Surgical mesh implants may cause autoimmune disorders

U of A doctor says more research is needed to confirm mesh-implanted patient symptoms are linked with autoimmune disorder.

15 September 2019

Original Story: CTV National

Artwork by Natasia Designs

Surgical mesh implants, often used for hernia or gynecological repair, may be the reason so many patients report symptoms suggesting an autoimmune disorder, according to a University of Alberta rheumatologist.

"In my practice, I studied 40 patients who had mesh implants," said Jan Willem Cohen Tervaert, director of rheumatology in the Faculty of Medicine & Dentistry. "I found that almost all of them had symptoms such as chronic fatigue, cognitive impairment … muscle and joint pain … feverish temperature and dry eyes and dry mouth." \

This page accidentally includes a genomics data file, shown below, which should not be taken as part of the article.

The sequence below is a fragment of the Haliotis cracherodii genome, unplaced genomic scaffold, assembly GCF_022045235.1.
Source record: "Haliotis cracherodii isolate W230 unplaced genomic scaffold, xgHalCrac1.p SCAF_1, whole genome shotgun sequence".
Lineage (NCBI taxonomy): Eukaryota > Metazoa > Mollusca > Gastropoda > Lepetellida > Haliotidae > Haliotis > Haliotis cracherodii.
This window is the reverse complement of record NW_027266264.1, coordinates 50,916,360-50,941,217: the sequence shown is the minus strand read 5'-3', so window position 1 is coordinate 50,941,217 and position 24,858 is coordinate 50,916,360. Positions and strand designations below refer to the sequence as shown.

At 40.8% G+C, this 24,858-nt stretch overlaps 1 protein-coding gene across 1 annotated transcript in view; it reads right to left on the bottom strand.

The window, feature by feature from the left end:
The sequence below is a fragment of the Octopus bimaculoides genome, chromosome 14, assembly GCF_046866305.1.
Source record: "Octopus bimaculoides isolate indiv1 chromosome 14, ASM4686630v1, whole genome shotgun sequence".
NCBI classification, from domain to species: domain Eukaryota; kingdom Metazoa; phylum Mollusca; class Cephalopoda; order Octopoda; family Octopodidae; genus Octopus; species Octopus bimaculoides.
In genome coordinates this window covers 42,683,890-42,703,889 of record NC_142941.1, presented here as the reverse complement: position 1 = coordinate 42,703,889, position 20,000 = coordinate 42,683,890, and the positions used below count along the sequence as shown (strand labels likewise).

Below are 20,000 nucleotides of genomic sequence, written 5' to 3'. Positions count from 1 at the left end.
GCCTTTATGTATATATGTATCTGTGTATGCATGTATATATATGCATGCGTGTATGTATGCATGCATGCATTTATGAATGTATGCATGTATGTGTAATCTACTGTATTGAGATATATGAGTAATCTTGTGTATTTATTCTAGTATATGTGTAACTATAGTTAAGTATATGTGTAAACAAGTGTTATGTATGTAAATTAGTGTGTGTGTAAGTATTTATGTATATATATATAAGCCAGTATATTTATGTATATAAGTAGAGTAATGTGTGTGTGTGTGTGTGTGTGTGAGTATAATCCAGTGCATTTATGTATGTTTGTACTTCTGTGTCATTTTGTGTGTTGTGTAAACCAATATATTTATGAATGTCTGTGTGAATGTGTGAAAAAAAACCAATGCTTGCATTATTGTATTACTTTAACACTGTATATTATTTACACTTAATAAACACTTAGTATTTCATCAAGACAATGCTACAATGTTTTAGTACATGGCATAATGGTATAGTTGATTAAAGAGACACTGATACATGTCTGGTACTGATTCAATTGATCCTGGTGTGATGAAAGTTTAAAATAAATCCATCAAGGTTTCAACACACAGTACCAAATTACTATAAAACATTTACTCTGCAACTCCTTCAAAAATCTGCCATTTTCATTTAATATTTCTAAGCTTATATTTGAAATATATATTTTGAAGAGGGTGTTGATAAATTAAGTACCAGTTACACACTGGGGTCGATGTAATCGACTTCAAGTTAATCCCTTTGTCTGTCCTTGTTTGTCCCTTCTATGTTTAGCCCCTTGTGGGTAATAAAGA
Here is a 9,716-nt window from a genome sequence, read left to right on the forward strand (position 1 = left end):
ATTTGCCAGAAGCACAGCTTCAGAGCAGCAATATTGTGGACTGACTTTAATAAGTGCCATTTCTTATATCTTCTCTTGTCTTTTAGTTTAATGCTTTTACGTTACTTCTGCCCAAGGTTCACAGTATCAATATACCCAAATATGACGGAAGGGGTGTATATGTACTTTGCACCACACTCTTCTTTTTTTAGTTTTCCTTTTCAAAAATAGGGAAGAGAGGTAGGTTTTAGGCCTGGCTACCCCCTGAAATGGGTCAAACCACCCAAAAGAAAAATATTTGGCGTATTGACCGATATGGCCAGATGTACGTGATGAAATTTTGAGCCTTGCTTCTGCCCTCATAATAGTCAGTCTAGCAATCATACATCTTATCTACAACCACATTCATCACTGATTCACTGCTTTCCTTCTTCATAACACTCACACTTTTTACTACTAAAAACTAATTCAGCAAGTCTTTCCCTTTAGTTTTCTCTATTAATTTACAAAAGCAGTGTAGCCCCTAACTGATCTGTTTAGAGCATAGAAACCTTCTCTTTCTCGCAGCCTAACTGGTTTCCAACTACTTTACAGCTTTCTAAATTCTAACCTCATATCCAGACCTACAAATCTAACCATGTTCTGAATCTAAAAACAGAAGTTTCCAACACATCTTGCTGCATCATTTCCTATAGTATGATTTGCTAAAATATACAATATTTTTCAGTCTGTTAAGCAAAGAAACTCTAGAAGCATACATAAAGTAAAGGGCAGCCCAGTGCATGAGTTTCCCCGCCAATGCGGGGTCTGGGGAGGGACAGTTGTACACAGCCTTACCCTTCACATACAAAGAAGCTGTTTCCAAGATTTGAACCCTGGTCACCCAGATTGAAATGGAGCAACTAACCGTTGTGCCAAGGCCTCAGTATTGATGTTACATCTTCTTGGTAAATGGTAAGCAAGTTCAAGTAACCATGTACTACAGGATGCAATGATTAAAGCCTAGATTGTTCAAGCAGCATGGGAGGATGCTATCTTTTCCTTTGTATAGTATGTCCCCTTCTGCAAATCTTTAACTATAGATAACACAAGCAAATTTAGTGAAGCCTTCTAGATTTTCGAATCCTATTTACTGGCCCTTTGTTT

"Of those patients, 45 per cent developed an autoimmune disorder such as lupus or rheumatoid arthritis."

"What we found is that actually most of the patients-80 per cent-did have pre-existent allergies," added Cohen Tervaert, "and those allergies often increased after the mesh implantation."

"You could say the immune system (in those patients) is in a way very aggressive and therefore it attacks the mesh more severely than in patients who do not have allergies."

More research, Cohen Tervaert says, needs to be done quickly to ensure that others don't suffer needlessly.

"The findings in my small study point in the direction that if you have preexisting allergies, you should be at least warned that there is a bigger chance of getting mesh complications," he explained.